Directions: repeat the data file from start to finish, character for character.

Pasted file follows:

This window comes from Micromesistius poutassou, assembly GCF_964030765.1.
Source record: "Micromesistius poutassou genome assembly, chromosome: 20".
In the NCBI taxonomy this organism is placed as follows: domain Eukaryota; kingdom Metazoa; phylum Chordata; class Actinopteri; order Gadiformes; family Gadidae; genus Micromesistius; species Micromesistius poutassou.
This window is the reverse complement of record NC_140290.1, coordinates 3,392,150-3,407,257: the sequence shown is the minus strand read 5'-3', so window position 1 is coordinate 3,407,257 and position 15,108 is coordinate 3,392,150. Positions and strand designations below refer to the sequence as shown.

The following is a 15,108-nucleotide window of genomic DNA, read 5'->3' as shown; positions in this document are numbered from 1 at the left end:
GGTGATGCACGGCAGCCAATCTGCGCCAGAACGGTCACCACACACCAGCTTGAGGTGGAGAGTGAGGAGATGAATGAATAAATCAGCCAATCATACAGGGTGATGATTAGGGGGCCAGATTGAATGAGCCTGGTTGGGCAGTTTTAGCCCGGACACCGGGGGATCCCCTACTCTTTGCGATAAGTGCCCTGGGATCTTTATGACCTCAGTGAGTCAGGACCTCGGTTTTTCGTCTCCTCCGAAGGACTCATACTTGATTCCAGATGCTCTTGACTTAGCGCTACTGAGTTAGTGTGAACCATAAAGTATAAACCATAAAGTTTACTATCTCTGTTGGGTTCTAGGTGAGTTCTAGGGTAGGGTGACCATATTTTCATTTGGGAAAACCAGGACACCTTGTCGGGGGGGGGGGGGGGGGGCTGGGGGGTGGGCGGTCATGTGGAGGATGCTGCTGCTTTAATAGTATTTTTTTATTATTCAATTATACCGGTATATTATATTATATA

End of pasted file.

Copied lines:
This window comes from Micromesistius poutassou, assembly GCF_964030765.1.
Source record: "Micromesistius poutassou genome assembly, chromosome: 20".
In the NCBI taxonomy this organism is placed as follows: domain Eukaryota; kingdom Metazoa; phylum Chordata; class Actinopteri; order Gadiformes; family Gadidae; genus Micromesistius; species Micromesistius poutassou.
This window is the reverse complement of record NC_140290.1, coordinates 3,392,150-3,407,257: the sequence shown is the minus strand read 5'-3', so window position 1 is coordinate 3,407,257 and position 15,108 is coordinate 3,392,150. Positions and strand designations below refer to the sequence as shown.

The following is a 15,108-nucleotide window of genomic DNA, read 5'->3' as shown; positions in this document are numbered from 1 at the left end:
GGTGATGCACGGCAGCCAATCTGCGCCAGAACGGTCACCACACACCAGCTTGAGGTGGAGAGTGAGGAGATGAATGAATAAATCAGCCAATCATACAGGGTGATGATTAGGGGGCCAGATTGAATGAGCCTGGTTGGGCAGTTTTAGCCCGGACACCGGGGGATCCCCTACTCTTTGCGATAAGTGCCCTGGGATCTTTATGACCTCAGTGAGTCAGGACCTCGGTTTTTCGTCTCCTCCGAAGGACTCATACTTGATTCCAGATGCTCTTGACTTAGCGCTACTGAGTTAGTGTGAACCATAAAGTATAAACCATAAAGTTTACTATCTCTGTTGGGTTCTAGGTGAGTTCTAGGGTAGGGTGACCATATTTTCATTTGGGAAAACCAGGACACCTTGTCGGGGGGGGGGGGGGGGGGCTGGGGGGTGGGCGGTCATGTGGAGGATGCTGCTGCTTTAATAGTATTTTTTTATTATTCAATTATACCGGTATATTATATTATATA